‘‘ business from different places . Credential stuffing still works in spite of two-factor authentication and / or CAPTCHA . Attackers won ’ t innovate new attack vectors as long as the original vector remains successful . All they need to do is come up with a way to dodge new defences .
Companies do need to consider emerging threats and try to prepare for them , but the industry also needs to continue to mitigate last year ’ s threats .
Myth 4 : Managing multiple clouds is a hard challenge that requires unobtainable talent . desktops-everything inside the organisation . What they largely are not focused on is the home networks of all the organisation ’ s employees .
An attacker might want to target the CEO to access mergers and acquisitions insights or other strategic information , but monetising that isn ’ t as easy as targeting an accounts payable clerk or an IT administrator . At a time when working from home is more common than ever , home networks are an emerging loophole for bad actors .
Myth 6 : You can trust your employees .
The multiple cloud world is a reality that many , if not most , companies are living in today . Whether it ’ s because of an acquisition , integration with a partner , or just capturing best-of-breed features , multi-cloud is here to stay .
Insider threats have an enormous advantage simply because it ’ s human nature to assume the best of those around us . But the fact is you can ’ t hire 50 or 100 employees without the very real risk of introducing a bad apple or two to the barrel .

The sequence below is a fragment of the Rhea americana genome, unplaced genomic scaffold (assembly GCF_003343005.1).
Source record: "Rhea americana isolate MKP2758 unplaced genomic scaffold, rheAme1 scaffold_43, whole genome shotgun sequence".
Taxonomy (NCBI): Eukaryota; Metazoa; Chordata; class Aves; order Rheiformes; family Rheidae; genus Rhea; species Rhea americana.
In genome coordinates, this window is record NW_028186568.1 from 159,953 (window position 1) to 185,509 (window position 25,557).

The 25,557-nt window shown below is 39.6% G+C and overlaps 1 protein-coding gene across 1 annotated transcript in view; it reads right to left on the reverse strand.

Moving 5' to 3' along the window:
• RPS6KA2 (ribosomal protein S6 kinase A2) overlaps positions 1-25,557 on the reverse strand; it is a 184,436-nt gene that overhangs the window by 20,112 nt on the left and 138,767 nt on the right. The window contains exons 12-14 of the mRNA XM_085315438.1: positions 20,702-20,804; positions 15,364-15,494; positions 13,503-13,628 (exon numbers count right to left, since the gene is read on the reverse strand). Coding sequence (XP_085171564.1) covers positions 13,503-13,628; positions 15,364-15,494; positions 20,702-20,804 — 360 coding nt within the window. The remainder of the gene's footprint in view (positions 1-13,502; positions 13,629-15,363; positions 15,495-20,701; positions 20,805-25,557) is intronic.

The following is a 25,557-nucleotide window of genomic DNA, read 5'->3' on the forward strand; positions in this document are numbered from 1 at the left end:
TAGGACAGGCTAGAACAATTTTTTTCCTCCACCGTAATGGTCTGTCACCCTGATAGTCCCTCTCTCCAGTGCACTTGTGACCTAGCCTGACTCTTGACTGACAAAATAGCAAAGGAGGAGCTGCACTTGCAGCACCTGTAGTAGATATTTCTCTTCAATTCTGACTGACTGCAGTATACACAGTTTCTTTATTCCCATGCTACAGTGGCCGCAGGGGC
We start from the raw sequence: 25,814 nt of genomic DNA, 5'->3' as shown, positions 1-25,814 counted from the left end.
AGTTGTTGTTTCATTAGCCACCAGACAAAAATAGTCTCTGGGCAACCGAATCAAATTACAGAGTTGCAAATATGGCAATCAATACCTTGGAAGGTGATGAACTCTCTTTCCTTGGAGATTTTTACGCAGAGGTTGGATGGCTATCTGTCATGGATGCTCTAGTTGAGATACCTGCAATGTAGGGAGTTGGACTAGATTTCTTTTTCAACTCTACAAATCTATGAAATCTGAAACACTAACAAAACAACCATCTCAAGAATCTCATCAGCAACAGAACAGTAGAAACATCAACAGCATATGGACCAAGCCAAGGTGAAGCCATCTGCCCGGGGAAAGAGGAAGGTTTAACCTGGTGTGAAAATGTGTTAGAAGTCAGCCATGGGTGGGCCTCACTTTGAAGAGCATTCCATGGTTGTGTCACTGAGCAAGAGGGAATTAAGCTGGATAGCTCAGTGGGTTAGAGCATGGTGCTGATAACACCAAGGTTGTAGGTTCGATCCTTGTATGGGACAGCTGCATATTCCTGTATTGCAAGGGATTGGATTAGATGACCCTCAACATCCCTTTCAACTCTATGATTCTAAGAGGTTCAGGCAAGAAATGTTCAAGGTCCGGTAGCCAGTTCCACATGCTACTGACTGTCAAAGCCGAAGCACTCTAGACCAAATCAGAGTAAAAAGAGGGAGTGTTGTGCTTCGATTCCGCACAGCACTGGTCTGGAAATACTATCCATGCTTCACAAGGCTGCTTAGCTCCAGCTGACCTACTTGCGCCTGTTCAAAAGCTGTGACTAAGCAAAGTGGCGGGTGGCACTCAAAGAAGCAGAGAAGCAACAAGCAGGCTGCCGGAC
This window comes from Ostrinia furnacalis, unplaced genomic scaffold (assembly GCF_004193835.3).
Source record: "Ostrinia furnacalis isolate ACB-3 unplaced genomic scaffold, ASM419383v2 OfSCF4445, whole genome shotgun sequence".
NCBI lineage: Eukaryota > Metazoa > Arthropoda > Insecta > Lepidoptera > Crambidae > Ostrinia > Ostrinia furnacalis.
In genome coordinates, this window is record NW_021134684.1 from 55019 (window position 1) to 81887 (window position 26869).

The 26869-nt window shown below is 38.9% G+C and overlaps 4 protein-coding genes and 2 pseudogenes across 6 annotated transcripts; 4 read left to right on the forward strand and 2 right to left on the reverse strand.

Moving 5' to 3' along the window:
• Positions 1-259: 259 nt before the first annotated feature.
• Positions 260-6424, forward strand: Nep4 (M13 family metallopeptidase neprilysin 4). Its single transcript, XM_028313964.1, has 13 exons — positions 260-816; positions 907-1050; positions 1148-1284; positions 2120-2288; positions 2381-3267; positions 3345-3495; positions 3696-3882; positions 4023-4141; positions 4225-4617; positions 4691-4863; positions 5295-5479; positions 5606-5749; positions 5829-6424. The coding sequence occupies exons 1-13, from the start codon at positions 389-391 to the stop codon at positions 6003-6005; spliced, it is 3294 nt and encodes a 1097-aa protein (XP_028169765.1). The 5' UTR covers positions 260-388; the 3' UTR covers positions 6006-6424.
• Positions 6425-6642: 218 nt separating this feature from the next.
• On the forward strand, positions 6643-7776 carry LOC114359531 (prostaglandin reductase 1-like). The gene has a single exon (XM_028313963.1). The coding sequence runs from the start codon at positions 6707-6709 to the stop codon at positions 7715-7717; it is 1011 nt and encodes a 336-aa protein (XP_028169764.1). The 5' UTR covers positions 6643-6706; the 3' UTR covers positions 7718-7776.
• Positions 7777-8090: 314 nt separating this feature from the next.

Yet when I ask companies if they ’ re in multiple clouds , one answer I hear repeatedly is some version of , “ Yes , unfortunately .” Companies who operate across multiple clouds sometimes do so begrudgingly and don ’ t embrace the opportunity to get the best of all worlds .
Disgruntled employees don ’ t just leave bad reviews on Glassdoor . They can throw sensitive files on to a thumb drive and walk right out the door . There ’ s even a growing concern that they might leave malicious software in the system .
Today , there ’ s no reason that managing and securing your IT estate across multiple clouds should be arduous . Cloud vendors have built interoperability into their strategies , and there are many other providers whose solutions are designed to remove the burden of integration , abstract their functionality across clouds , and deliver it through a simple , unified interface .
Myth 5 : Securing the enterprise ’ s architecture and devices is enough .
Security teams are focused on the enterprise ’ s infrastructure , their servers , their computers , their
I ’ ve long had a theory that insiders are probably behind a lot of ransomware attacks . An IT administrator can easily create a persona on the dark web , give that persona access to the system to install malware , and then issue a demand for ransom-and in turn advocate that the company just pay the ransom . It ’ s important to note that I ’ ve not yet seen evidence of this , but the incentive is certainly there .
Myth 7 : Our biggest cyberthreats come from nation state actors targeting infrastructure .
When the Colonial Pipeline was attacked a year ago , causing long lines at gas stations that inconvenienced consumers on the East Coast , it was major international news . Yet , there is little to no conversation about the millions of Americans who are defrauded every year online , many of whom are elderly and living on their retirement savings . This is a tremendous threat to our social safety net that can have devastating effects on people and their families-much more so than having to wait in line and pay more for gas .
I spent years in law enforcement investigating cybercrime , more often than not with frustrating results , and this issue is a passion of mine . Attacks on our infrastructure are important and very real , but when you listen to the stories of these victims it ’ s clear that widespread cyber fraud should be getting more attention than it is . p
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